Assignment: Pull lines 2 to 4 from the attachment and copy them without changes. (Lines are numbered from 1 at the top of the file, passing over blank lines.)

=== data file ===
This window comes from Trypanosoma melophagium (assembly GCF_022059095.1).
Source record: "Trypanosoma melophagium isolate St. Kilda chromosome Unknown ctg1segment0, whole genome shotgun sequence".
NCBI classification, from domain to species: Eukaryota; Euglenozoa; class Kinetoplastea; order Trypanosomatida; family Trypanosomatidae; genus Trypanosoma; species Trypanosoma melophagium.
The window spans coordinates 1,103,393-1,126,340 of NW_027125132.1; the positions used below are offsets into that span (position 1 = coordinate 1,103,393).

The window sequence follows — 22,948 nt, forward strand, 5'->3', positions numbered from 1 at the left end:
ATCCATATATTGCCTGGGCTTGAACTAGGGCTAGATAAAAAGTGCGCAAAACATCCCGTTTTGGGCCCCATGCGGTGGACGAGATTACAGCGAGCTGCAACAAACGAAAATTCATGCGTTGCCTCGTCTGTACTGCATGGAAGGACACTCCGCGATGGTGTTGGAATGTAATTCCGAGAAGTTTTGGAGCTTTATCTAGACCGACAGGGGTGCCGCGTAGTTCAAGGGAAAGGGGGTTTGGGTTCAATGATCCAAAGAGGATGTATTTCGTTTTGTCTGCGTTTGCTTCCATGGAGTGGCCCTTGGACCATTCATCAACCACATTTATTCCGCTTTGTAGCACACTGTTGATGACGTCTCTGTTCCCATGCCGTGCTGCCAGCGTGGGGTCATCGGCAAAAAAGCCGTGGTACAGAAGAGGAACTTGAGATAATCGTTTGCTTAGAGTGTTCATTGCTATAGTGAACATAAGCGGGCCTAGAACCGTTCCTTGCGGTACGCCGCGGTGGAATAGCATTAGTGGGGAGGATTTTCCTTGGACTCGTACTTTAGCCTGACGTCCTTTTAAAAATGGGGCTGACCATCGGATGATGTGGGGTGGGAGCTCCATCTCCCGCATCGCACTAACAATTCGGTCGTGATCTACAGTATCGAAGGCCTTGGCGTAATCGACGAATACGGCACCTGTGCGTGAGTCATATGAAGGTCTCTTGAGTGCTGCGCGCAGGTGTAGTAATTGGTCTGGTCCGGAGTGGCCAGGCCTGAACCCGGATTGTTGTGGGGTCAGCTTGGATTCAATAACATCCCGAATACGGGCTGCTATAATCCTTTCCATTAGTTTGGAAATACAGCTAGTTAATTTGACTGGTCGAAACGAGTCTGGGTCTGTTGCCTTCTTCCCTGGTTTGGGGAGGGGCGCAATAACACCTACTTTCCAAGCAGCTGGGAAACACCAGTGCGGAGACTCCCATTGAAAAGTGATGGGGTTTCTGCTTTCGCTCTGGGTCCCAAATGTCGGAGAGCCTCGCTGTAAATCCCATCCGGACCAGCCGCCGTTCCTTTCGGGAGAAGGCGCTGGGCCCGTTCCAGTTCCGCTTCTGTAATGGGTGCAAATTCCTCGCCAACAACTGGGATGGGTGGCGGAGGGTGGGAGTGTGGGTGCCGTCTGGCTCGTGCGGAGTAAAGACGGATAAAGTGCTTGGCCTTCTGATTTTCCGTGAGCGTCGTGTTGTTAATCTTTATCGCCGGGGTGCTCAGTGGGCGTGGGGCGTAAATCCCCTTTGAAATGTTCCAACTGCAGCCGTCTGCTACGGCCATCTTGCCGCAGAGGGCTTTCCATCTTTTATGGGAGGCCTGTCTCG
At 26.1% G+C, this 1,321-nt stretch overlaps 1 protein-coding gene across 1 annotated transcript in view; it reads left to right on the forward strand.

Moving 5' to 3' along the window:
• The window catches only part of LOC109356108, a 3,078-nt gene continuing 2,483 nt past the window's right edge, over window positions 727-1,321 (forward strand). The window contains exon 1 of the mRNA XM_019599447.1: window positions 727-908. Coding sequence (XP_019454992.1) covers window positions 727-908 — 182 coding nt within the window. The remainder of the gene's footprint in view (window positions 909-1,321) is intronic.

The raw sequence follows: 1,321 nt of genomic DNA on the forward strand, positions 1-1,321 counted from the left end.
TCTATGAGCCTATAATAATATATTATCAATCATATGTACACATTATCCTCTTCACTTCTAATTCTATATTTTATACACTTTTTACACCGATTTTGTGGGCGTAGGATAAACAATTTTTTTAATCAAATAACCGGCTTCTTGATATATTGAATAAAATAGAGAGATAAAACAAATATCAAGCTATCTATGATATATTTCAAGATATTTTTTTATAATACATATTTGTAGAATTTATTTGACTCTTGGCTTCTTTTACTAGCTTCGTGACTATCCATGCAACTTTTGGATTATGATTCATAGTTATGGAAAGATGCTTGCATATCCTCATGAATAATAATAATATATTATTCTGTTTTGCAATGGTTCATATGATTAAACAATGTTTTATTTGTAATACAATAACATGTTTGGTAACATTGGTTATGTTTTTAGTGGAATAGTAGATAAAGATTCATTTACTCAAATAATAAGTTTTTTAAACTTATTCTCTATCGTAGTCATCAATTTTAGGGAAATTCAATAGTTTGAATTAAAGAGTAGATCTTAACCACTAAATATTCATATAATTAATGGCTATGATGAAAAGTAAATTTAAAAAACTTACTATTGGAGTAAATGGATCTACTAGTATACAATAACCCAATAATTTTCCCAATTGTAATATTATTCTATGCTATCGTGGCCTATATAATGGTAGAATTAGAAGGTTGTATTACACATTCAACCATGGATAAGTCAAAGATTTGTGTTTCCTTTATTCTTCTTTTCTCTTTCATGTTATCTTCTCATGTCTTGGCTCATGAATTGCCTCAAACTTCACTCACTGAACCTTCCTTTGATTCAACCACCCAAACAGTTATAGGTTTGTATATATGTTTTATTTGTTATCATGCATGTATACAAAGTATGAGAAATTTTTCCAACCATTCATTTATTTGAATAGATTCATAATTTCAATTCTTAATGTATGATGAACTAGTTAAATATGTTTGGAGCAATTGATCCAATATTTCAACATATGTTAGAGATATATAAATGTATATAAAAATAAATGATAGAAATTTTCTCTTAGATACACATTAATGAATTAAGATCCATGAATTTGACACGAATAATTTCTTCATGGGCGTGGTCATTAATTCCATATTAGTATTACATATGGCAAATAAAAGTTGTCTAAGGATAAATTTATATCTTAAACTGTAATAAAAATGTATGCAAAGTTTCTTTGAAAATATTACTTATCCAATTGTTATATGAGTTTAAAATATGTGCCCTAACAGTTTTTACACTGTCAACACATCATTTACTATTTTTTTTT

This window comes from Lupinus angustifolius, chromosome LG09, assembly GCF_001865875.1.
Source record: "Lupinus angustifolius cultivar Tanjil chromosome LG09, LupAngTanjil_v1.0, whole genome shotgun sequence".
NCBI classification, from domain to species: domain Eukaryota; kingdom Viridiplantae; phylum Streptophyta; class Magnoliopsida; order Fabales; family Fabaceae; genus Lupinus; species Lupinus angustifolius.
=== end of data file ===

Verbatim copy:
Source record: "Trypanosoma melophagium isolate St. Kilda chromosome Unknown ctg1segment0, whole genome shotgun sequence".
NCBI classification, from domain to species: Eukaryota; Euglenozoa; class Kinetoplastea; order Trypanosomatida; family Trypanosomatidae; genus Trypanosoma; species Trypanosoma melophagium.
The window spans coordinates 1,103,393-1,126,340 of NW_027125132.1; the positions used below are offsets into that span (position 1 = coordinate 1,103,393).